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Chivalry and the Crusades

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Chivalry and the Crusades
Knickerbocker
History
Full Well Ventures
1840
Kindle

An essay, "Chivalry and the Crusades," from the January 1840 issue of "The Knickerbocker" magazine, tells of the rise of the system of chivalry in the Middle Ages and its role in the Crusades.

Cover-Chivalry and the CrusadesLast night I read this interesting essay, “Chivalry and the Crusades,” from the January 1840 issue of “The Knickerbocker” magazine, which tells of the rise of the system of chivalry in the Middle Ages and its role in the Crusades. This theme reminds the author of dreams from childhood, saying, “…the knight’s adventurous wanderings in quest of opportunity to right the wrong, to spoil the spoiler, to chastise the oppressor, and to throw over innocence and weakness the protecting shield; all this furnishes a picture well fitted to captivate the fancy of our early years.”

Other Interesting Quotes:

“Among heathen nations generally, woman has been barred of her true place. The savage has made her a drudge. Even the cultivated Greek and Roman were far from counting her an equal. At best, she was but a rare flower, to be set in a costly vase; a singing bird, to be prisoned in a gilded cage. But the German tribes, especially the Goths, the subverters of Rome’s western empire, were in this respect a singular exception to savage life in general. Their women, Tacitus tells us, were not only respected, but held in veneration, and regarded as the recipients, often, of the spirit of divination. Respect for woman, then was an inheritance of the chivalrous order from its remote ancestry.”

“Again: the very purpose of chivalry, which was the vindication of weakness and innocence, naturally bore a very special reference to woman. For, however potent in her influence over those alive to her charms, against brute violence she has no defense. To an order, then, whose vocation it was to champion the defenseless, woman advanced claims of all others the most undeniable. From these causes combined, a high and mystical homage to the fair sex, sublimed often into the fantastic and extravagant, became a prominent feature of chivalry.”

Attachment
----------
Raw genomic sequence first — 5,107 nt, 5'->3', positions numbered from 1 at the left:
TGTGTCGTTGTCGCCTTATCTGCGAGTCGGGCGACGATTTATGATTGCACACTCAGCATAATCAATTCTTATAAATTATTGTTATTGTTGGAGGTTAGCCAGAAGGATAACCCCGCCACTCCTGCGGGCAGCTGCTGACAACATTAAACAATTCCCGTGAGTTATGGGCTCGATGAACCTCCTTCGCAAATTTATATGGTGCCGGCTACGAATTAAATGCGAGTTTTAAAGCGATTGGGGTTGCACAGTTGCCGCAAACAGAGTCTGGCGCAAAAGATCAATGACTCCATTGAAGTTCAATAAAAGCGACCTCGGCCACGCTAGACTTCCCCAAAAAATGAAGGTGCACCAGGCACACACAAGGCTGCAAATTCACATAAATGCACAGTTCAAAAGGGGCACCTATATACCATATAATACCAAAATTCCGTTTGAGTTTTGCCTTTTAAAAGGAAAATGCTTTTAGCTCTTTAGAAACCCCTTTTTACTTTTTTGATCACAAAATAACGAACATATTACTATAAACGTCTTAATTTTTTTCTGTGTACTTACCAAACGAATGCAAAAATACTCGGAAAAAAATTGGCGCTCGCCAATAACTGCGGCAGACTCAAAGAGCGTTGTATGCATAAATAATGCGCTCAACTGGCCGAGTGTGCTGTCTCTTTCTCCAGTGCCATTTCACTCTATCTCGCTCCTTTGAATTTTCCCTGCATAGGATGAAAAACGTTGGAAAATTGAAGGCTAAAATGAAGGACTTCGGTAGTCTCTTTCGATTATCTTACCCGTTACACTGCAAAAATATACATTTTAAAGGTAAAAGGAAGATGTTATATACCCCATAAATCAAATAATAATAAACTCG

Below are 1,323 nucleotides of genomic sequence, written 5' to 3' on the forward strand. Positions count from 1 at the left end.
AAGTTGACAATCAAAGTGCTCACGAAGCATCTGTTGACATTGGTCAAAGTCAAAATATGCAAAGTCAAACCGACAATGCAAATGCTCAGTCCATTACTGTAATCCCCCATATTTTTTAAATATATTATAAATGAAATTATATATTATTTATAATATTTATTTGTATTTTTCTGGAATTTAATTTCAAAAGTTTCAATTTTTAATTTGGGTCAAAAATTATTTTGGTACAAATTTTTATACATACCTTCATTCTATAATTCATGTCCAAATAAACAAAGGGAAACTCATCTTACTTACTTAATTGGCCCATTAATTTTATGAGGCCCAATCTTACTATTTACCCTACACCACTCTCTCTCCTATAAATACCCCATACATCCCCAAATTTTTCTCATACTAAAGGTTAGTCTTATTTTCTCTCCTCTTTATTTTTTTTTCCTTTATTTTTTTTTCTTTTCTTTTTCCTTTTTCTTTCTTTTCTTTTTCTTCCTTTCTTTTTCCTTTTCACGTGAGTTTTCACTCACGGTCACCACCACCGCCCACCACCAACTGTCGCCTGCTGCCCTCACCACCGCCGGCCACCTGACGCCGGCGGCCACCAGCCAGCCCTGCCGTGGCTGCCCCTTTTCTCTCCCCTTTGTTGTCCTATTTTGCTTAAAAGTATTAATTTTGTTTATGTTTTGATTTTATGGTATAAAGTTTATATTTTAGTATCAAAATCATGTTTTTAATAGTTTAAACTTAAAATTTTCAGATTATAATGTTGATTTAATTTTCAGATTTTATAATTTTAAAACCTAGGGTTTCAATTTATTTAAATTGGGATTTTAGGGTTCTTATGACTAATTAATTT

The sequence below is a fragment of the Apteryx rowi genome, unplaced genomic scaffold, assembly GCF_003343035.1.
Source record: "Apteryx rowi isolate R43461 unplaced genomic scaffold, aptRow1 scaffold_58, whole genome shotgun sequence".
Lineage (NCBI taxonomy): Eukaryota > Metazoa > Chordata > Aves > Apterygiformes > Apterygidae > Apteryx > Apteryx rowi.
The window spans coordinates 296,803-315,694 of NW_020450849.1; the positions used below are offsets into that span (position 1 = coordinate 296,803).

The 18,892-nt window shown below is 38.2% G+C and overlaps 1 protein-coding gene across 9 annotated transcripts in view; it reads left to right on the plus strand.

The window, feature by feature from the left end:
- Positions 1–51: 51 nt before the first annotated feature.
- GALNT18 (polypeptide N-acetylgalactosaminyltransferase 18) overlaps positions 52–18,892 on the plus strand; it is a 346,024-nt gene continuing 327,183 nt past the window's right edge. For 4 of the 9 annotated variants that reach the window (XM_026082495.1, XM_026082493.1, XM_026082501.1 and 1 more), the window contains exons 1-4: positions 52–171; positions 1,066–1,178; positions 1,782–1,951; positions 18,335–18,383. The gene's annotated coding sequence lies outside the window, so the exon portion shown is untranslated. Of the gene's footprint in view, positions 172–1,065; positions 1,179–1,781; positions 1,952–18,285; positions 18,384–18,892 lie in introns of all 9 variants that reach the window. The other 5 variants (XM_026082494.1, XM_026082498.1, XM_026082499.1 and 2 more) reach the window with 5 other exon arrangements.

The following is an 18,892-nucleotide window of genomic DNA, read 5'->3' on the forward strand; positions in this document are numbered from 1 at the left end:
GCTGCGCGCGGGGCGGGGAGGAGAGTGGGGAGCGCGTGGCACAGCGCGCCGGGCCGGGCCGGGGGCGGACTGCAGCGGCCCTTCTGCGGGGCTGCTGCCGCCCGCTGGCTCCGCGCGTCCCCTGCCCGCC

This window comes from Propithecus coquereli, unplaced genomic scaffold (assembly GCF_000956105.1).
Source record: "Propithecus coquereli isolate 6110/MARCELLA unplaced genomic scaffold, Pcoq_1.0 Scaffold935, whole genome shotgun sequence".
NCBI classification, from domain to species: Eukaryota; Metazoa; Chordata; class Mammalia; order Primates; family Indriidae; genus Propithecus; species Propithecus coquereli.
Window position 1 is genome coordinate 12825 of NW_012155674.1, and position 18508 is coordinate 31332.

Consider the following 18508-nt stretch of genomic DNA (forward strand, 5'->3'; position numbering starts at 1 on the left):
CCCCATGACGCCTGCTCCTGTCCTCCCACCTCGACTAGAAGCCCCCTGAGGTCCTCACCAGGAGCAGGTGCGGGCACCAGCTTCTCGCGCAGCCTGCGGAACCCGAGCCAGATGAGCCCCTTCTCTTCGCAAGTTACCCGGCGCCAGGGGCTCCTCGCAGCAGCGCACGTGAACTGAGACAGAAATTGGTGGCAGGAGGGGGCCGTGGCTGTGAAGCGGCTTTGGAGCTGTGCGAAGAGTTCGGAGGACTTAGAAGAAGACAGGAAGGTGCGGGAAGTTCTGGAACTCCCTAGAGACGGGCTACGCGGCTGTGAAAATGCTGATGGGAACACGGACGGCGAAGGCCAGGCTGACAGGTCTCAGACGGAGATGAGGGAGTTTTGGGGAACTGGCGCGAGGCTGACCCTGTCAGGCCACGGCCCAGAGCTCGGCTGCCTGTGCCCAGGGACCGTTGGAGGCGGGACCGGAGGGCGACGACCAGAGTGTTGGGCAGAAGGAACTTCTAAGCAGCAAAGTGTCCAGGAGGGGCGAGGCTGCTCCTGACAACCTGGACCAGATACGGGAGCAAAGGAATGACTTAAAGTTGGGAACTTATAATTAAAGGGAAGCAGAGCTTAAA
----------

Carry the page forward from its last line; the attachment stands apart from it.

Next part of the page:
A Few Plain Thoughts on Poetry

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A Few Plain Thoughts on Poetry


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An essay first published in the March 1837 issue of “The Knickerbocker” magazine in which the virtues and value of poetry are lauded in a most elegant style. Says the “Knickerbocker” writer:

Take from us the belief in a future existence, and Poetry is shorn of her beams; but let her discuss those subjects connected with our immortal destiny, and she assumes an appearance of inexpressible glory; she strips us for a time of our earthly garments, that we may follow her to the pure river of life, and like the repentant tear which the Peri conveyed to the angel, removes the crystal bar which binds the gates of paradise.

And also:

Poetry is the appropriate handmaid of Religion; and says Wolfe: ‘The homage of Voltaire to the muse’s piety remains a bright memorial of her allegiance to Christianity.’ When the powers of hell seemed for a time to prevail, and his principles had given a shock to the faith of Europe, the daring blasphemer ventured to approach the dramatic muse; but no inspiration would she vouchsafe to dignify the sentiments of impiety and atheism. He found that no impassioned emotion could be roused—no tragic interest excited—no generous and lofty feeling called into action, where those dark and chilling feelings pervade.

Of course this assumes that all could write poetry. Yes, if only I were a good poet and not merely a mediocre hack in that department. Well, I will not judge myself too harshly. The forms of poetry may be good or bad. It is the divine thought or the hissing snake that makes the difference, as one might imagine.